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Walmart= evil...

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posted on May, 31 2008 @ 05:56 PM
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...as some poeple will have us believe but it seems that Walmart is trying to help us.

Wal-Mart puts the squeeze on food costs
The retailer is using its clout with vendors to hold onto its everyday low prices.
By Suzanne Kapner, writer




(Fortune Magazine) -- With gas, grain, and dairy prices exploding, you'd think the biggest seller of corn flakes and Cocoa Puffs would be getting hit by rising food costs. But Wal-Mart has temporarily rolled back prices on hundreds of food items by as much as 30% this year. How? By pressuring vendors to take costs out of the supply chain.

"When our grocery suppliers bring price increases, we don't just accept them," says Pamela Kohn, Wal-Mart's general merchandise manager for perishables.


Read the rest here and thanks Sam.

money.cnn.com...


Roper


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[edit on 2-6-2008 by Jbird]




posted on Jun, 1 2008 @ 01:08 AM
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This only means the suppliers take the extra hit and in some cases may close down if they can't absorb the costs. In the short term this may seem to be good for the average consumer. But, long term, this will probably lead to more regional shortages as suppliers close down or refuse to sell to Walmart.



posted on Jun, 1 2008 @ 04:21 PM
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Originally posted by TheComte
This only means the suppliers take the extra hit and in some cases may close down if they can't absorb the costs. In the short term this may seem to be good for the average consumer. But, long term, this will probably lead to more regional shortages as suppliers close down or refuse to sell to Walmart.


I don't think so Comte. Walmart is in business to make money, they need those suppliers.

Roper



posted on Jun, 1 2008 @ 05:31 PM
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with me wal-mart seems both good and evil.

i have an insider's prospective on some things, tho i don't work the grocery end the same tends to apply across the board. wal-mart does tend to be hard on those wishing to sell their products with them, i have even heard of "fineing" for late or understocked items from manufactures. in one case i remember when we stopped carrying a spacific name brand object that many people ask for and realy want because we always had problems getting that object in to sell.so wal-mart basicaly told them that since they couldn't apparently deliver what we needed that we just wouldn't carry their item anymore. simple and sweet, deliver what we need or don't bother at all. that makes perfect business sense as far as i can see.

now we all know the old saw about wal-mart paying and treating employees (excuse me assosiates), like garbage. in all honesty they do tend to. but on the other hand so does every retailer. i know of people who got fed up with wal-mart and went to other retailers. one i know went to home despot (depot), and worked there for a little bit more an hour. he came in a few months later and told us that he was treated even worse there than at wal-mart. another thing at an old store i worked at had a grocery store oin the lot, while cashing out there one day in their little restraunt area the grocery store employee that was in line to pay ahead of me was counting her change to come up with enough to pay commented to the casheer "can you tell tomorow is payday?". i chuckled and said that that sounded like us across at wal-mart day before payday, they looked at me with kind of shocked expressions and told me that they had heard that we made more then they did, well we compared pay rates and guess what, they were right identical to each other.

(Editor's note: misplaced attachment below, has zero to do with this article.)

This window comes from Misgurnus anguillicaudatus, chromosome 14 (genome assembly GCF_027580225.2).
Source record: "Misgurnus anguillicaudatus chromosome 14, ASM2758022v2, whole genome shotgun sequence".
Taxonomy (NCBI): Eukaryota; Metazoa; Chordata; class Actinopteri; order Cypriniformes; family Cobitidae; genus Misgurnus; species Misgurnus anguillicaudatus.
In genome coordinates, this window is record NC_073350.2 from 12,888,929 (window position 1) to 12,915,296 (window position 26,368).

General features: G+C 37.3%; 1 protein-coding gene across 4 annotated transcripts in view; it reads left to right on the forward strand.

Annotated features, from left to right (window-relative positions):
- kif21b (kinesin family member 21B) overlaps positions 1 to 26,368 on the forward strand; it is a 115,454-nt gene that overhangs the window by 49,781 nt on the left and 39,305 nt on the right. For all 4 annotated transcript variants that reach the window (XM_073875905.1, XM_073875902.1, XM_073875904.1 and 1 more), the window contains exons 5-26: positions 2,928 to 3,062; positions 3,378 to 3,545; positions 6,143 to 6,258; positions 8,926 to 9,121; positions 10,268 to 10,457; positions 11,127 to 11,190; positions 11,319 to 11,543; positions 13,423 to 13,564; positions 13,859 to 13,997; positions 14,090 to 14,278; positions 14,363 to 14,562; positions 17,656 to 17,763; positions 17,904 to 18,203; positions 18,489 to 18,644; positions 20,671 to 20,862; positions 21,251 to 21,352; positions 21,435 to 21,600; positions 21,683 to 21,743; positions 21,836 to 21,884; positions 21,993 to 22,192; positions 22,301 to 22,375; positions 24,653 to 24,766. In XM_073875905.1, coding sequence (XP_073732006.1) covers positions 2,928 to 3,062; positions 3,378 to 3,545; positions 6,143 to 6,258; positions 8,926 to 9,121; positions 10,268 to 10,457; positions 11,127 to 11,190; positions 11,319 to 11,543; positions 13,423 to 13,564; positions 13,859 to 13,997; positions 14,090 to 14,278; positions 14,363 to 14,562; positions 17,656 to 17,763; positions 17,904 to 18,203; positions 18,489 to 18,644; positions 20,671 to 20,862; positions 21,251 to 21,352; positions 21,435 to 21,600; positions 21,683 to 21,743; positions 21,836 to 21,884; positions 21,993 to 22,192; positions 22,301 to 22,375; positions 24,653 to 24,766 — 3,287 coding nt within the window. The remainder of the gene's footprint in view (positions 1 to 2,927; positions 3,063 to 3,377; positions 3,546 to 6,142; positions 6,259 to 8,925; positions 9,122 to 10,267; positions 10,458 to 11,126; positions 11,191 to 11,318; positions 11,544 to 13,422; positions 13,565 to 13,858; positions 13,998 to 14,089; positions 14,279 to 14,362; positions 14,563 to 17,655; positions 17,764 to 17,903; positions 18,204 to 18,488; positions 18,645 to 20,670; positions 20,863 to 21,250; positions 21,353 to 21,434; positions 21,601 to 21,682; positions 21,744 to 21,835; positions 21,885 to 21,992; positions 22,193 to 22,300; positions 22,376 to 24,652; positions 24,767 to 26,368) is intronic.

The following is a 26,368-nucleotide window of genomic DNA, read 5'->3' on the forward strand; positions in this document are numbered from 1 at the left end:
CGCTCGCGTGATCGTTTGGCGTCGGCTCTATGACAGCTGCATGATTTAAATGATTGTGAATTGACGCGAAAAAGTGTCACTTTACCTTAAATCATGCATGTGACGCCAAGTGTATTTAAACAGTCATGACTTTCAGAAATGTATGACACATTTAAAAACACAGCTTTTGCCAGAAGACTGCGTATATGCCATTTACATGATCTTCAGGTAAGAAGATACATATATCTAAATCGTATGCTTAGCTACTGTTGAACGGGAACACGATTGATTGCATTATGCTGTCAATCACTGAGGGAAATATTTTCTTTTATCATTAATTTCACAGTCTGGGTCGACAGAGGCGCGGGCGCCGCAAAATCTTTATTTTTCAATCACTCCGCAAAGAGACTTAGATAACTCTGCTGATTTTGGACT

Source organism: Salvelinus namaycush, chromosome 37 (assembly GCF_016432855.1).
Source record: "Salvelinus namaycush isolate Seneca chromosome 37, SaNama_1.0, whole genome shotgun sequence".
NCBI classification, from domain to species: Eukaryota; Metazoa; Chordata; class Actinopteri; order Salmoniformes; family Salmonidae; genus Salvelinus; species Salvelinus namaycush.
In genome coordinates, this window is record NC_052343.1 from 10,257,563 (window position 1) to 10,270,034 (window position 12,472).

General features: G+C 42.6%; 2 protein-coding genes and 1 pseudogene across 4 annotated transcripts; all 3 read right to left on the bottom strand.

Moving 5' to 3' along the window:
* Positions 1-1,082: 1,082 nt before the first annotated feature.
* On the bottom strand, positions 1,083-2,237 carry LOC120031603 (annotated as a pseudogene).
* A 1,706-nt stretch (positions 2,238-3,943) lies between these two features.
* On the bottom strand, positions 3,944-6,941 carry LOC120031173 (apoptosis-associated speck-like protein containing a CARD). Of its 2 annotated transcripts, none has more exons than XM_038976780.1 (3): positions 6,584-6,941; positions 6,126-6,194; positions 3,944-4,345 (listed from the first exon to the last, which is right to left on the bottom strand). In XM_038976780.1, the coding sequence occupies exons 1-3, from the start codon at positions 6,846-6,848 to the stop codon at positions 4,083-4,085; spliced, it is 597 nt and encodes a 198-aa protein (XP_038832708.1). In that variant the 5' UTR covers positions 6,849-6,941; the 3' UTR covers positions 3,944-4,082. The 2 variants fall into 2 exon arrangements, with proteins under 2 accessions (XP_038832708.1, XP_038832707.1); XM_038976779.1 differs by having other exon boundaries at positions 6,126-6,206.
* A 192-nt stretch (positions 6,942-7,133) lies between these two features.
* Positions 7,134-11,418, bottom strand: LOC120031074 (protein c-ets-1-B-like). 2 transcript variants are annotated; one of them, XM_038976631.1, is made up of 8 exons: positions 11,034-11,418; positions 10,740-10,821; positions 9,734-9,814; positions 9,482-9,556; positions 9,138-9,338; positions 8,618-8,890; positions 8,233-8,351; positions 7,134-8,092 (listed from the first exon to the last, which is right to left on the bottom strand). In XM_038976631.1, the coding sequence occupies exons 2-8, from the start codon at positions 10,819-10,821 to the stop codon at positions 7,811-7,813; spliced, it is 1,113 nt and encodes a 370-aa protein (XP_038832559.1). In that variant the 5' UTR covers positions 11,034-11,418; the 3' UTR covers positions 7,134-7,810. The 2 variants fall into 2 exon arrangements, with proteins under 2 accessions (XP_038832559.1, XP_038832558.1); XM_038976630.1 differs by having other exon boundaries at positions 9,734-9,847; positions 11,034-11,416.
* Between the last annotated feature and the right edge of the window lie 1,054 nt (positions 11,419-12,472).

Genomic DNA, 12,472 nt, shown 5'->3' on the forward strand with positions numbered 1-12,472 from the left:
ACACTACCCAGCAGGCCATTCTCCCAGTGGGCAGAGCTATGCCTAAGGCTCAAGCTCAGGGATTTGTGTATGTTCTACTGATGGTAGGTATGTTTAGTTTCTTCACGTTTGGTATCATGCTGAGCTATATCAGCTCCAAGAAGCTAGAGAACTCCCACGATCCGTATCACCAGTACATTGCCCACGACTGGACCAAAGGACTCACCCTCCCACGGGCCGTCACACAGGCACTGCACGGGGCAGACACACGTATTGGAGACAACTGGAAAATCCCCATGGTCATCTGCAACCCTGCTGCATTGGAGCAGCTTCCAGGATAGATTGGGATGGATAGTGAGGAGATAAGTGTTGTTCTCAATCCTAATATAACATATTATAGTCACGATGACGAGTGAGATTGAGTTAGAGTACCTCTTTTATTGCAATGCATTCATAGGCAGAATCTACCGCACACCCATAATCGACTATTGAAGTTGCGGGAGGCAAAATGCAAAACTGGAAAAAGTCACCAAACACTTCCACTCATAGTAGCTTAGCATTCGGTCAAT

now one thing wal-mart does do at least up north is that we actualy get our discount on food items, (it is a supercenter). no other grocery retailer gets a discount on food. and let me tell you that makes a differance. and again makes sence as that means that wal-mart gets back even more of our pay, good for both sides as far as i can see. so perhapes the "wal-mart reputation", is just something that got blown out of proportion. as far as i can see they act just like every other retailer.



posted on Jun, 10 2008 @ 04:46 PM
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I agree, most retailers pay their employees very little above minimum wage and that's one reason Wal-Mart can sell products more cheaply than others. Wal-Mart and others pay so poorly that many of their workers have to get government benefits like food stamps and medicaid in order to survive. These benefits are paid for by our taxes, so the American people end up paying for what Wal-Mart should but doesn't.

There should be a union for retail workers; that would raise wages and improve benefits and working conditions. I understand, though, that Wal-Mart will fire anybody who even mentions the word and spies on its employees to make sure they aren't organizing. I think unions like the AFL-CIO would probably accept retail workers if they asked to join.

Unionizing wouldn't necessarily have to increase the prices consumers pay, though the retailers probably would make the customers absorb the cost of their employees' benefits. They probably wouldn't want to cut into their enormous profits and their CEO's might not be able to afford another yacht or vacation hideaway in the Carribbean.

The benefits to America if retail workers were unionized would be great. Retail workers would eventually receive enough in wages and benefits to gradually rise to the middle class, where they would have more purchasing power to shop at Wal-Mart or Home Depot or etc. themselves.

Go union!



posted on Jun, 10 2008 @ 06:59 PM
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Walmart here is paying 7 to 8 dollars/hr, that is above minimum wage.

I have been in Agriculture for a long time and I am not a fan of Unions.

I turned down a job because it was union.

Roper

[edit on 10-6-2008 by Roper]



posted on Jun, 10 2008 @ 08:32 PM
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I work at wal-mart and I think I get treated and paid pretty well. I am an overnight cashier and I make $10.30 an hour. That is pretty good for a cashier. Before when I was a day cashier I made $7.40 an hour which was quite a bit more than when I worked at another grocery store in the cities.